Greenpeace International Blacklist

The purpose of this blacklist database is to publicly expose irresponsible fishing operators and the companies behind them.

This database is a convenient tool for national fisheries administrators, and anyone interested to quickly check on the compliance status of a foreign vessel trying to unload its catch in port, seeking services in port, seeking a fishing license or to register or flag in a country. Greenpeace also encourages retailers and suppliers to use the database to ensure the fish they source do not come from pirate fishing vessels or from companies involved in such activities. Read more about the blacklists...


The latest updates

 

Taking Tuna Out of the Can

Publication | 11 March, 2008 at 0:00

Global tuna stocks are in big trouble. Tuna is one of the world’s favourite fish, the staple protein in the diet of millions, and the fish at the core of the luxury sashimi market. Today, there is the real possibility that commercial extinction...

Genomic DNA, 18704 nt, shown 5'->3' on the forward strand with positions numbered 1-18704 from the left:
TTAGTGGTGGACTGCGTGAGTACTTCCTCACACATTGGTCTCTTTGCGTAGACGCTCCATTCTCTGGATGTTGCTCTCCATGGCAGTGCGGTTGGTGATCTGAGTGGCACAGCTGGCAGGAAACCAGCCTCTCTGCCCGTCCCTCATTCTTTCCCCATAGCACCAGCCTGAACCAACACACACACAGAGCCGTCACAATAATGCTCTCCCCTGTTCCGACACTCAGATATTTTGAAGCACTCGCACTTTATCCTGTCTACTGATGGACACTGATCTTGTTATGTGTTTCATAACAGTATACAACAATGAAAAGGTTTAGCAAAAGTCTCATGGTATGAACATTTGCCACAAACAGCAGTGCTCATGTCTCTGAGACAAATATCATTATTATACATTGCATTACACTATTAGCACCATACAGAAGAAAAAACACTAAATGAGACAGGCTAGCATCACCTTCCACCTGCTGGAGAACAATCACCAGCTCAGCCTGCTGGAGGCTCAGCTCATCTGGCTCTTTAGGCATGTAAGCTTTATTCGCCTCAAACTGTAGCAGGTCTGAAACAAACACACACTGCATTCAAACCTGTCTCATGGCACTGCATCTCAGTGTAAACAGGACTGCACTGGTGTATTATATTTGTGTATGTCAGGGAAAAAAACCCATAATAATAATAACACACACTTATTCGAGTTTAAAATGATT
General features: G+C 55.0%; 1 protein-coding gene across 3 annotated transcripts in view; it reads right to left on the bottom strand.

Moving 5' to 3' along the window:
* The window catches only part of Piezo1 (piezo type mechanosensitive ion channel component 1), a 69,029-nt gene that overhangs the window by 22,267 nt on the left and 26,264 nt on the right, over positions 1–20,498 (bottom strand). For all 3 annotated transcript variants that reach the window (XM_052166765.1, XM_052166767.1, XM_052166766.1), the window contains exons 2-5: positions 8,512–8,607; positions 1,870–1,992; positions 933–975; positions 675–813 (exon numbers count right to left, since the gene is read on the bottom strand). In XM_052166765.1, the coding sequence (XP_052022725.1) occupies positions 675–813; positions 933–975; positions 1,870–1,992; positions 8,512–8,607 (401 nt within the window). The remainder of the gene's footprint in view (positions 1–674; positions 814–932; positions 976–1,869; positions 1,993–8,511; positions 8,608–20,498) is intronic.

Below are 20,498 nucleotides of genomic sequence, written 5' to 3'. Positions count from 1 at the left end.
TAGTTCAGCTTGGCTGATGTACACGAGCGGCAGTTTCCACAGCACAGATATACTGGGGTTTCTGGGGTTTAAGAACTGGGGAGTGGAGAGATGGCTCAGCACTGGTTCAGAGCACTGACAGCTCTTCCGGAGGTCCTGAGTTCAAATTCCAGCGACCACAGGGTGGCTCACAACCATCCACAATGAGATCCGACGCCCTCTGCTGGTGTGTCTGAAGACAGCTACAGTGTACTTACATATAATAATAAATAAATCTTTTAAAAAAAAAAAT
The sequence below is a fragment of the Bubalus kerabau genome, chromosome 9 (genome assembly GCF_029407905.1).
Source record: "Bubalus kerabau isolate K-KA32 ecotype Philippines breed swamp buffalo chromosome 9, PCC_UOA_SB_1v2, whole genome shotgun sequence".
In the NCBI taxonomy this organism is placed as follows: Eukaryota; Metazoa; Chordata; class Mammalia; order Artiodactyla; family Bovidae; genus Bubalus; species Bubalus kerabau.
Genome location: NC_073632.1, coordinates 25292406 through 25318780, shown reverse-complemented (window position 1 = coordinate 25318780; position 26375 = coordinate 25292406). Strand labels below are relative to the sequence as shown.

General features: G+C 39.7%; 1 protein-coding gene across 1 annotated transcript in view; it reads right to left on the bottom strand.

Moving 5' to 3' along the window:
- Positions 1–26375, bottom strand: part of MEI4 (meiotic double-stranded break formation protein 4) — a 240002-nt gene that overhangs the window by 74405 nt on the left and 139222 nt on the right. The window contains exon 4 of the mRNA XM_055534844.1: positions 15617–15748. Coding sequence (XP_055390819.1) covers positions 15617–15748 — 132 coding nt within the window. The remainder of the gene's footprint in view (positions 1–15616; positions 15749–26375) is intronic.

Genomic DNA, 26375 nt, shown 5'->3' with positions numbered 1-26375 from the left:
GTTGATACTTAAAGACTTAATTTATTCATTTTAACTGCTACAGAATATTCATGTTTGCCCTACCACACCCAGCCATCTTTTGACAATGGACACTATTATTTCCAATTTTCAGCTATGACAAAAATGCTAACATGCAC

Pirate ship in chains

Feature story | 18 June, 2007 at 0:00

The notorious Russian pirate fish cargo ship, the Mumrinskiy, has been chained to the docks in the Dutch port of Eemshaven by activists to stop it from engaging in illegal activities with pirate fisheries and facilitating the plunder of the...

The Russian flagged vessel Mumrinskiy

Image | 12 June, 2007 at 1:00

The Russian flagged vessel Mumrinskiy transhipping illegally to the reefer Sinbad, another vessel with a scandalous track record of involvement in the Barents illegal cod fishery. The Sindbad was operating without a flag and under the...

Landmark agreement for the deep-sea

Feature story | 26 May, 2007 at 0:00

After four years of campaigning to bring an end to deep-sea bottom trawling, an international agreement has been made to protect just under 25 percent of the high seas from this incredibly destructive fishing method.

South Pacific fisheries - getting hot in Chile

Feature story | 27 April, 2007 at 0:00

When it comes to stopping the strip-mining of the sea, it's time for governments to walk the walk so deep-sea critters can swim the swim.

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